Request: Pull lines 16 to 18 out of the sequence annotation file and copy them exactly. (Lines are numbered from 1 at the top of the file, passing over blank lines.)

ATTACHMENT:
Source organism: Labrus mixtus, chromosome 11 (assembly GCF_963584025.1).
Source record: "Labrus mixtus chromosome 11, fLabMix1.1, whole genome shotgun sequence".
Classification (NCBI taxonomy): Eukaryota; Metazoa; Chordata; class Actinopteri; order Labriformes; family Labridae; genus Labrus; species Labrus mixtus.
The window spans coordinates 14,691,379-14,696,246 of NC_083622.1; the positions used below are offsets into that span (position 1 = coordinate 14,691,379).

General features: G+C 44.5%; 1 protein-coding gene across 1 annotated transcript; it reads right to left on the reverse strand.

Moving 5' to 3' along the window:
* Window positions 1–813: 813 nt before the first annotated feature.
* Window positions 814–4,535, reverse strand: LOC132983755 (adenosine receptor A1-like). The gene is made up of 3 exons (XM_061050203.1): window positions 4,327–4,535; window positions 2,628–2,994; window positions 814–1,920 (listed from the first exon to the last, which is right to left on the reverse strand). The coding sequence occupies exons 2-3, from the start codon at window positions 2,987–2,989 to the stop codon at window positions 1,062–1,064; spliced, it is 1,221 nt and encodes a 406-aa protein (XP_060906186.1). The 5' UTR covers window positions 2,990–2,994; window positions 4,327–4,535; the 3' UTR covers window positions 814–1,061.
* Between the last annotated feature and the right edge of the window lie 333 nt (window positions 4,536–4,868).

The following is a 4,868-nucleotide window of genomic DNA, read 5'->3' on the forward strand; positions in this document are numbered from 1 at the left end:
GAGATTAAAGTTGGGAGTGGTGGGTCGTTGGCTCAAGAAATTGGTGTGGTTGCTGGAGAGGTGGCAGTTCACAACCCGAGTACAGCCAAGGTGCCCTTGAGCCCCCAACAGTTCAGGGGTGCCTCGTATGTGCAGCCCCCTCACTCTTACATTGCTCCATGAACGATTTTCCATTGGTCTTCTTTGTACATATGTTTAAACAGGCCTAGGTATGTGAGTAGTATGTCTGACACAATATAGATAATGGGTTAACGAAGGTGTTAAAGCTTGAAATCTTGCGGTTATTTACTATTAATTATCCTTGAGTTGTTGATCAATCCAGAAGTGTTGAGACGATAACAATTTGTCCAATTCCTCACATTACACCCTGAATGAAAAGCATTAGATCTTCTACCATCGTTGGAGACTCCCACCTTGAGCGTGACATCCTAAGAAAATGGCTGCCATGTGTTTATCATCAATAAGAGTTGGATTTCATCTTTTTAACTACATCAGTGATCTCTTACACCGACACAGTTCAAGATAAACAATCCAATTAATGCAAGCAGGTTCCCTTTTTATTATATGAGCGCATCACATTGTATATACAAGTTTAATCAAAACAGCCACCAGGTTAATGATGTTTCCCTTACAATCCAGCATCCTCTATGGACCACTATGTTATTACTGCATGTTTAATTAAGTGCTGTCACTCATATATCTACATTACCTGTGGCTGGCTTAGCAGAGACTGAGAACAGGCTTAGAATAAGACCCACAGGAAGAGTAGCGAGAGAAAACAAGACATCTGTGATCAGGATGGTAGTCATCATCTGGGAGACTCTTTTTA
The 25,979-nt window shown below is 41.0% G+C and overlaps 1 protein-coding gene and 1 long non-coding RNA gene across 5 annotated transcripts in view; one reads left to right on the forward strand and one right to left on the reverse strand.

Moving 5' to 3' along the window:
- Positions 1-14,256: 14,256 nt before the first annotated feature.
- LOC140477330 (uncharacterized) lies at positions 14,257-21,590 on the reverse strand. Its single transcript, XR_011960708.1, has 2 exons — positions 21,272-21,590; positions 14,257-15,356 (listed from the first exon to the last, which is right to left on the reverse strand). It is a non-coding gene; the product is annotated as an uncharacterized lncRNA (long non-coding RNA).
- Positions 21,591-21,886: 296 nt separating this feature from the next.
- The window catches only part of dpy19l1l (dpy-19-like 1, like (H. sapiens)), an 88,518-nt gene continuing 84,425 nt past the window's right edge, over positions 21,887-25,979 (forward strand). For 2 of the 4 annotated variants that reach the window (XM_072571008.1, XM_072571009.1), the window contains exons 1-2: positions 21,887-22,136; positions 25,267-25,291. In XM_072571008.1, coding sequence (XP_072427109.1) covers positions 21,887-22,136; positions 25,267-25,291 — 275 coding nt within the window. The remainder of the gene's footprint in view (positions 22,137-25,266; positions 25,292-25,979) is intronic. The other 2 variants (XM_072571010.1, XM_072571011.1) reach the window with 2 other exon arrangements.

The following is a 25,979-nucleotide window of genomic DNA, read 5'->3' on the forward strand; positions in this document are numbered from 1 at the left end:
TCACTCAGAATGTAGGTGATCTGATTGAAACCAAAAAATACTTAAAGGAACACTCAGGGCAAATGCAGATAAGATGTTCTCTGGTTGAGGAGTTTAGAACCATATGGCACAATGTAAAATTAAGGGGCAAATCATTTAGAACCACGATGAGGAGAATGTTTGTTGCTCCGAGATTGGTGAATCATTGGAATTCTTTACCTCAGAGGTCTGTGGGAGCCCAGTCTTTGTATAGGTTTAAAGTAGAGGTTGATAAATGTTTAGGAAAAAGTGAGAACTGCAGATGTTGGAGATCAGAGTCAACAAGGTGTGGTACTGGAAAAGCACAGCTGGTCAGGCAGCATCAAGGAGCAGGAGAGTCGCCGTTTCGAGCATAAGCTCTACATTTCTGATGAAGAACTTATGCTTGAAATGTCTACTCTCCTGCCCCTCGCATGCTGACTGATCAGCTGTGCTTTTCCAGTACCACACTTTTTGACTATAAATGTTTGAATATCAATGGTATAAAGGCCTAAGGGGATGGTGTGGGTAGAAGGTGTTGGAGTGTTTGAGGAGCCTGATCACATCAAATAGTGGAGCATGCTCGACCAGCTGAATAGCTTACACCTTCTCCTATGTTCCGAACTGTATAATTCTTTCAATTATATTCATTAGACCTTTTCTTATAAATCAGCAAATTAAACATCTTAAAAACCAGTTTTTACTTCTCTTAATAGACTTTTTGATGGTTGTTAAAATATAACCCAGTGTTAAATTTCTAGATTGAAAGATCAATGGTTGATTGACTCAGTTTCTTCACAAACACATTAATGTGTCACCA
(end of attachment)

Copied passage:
- Positions 21,591-21,886: 296 nt separating this feature from the next.
- The window catches only part of dpy19l1l (dpy-19-like 1, like (H. sapiens)), an 88,518-nt gene continuing 84,425 nt past the window's right edge, over positions 21,887-25,979 (forward strand). For 2 of the 4 annotated variants that reach the window (XM_072571008.1, XM_072571009.1), the window contains exons 1-2: positions 21,887-22,136; positions 25,267-25,291. In XM_072571008.1, coding sequence (XP_072427109.1) covers positions 21,887-22,136; positions 25,267-25,291 — 275 coding nt within the window. The remainder of the gene's footprint in view (positions 22,137-25,266; positions 25,292-25,979) is intronic. The other 2 variants (XM_072571010.1, XM_072571011.1) reach the window with 2 other exon arrangements.

The following is a 25,979-nucleotide window of genomic DNA, read 5'->3' on the forward strand; positions in this document are numbered from 1 at the left end: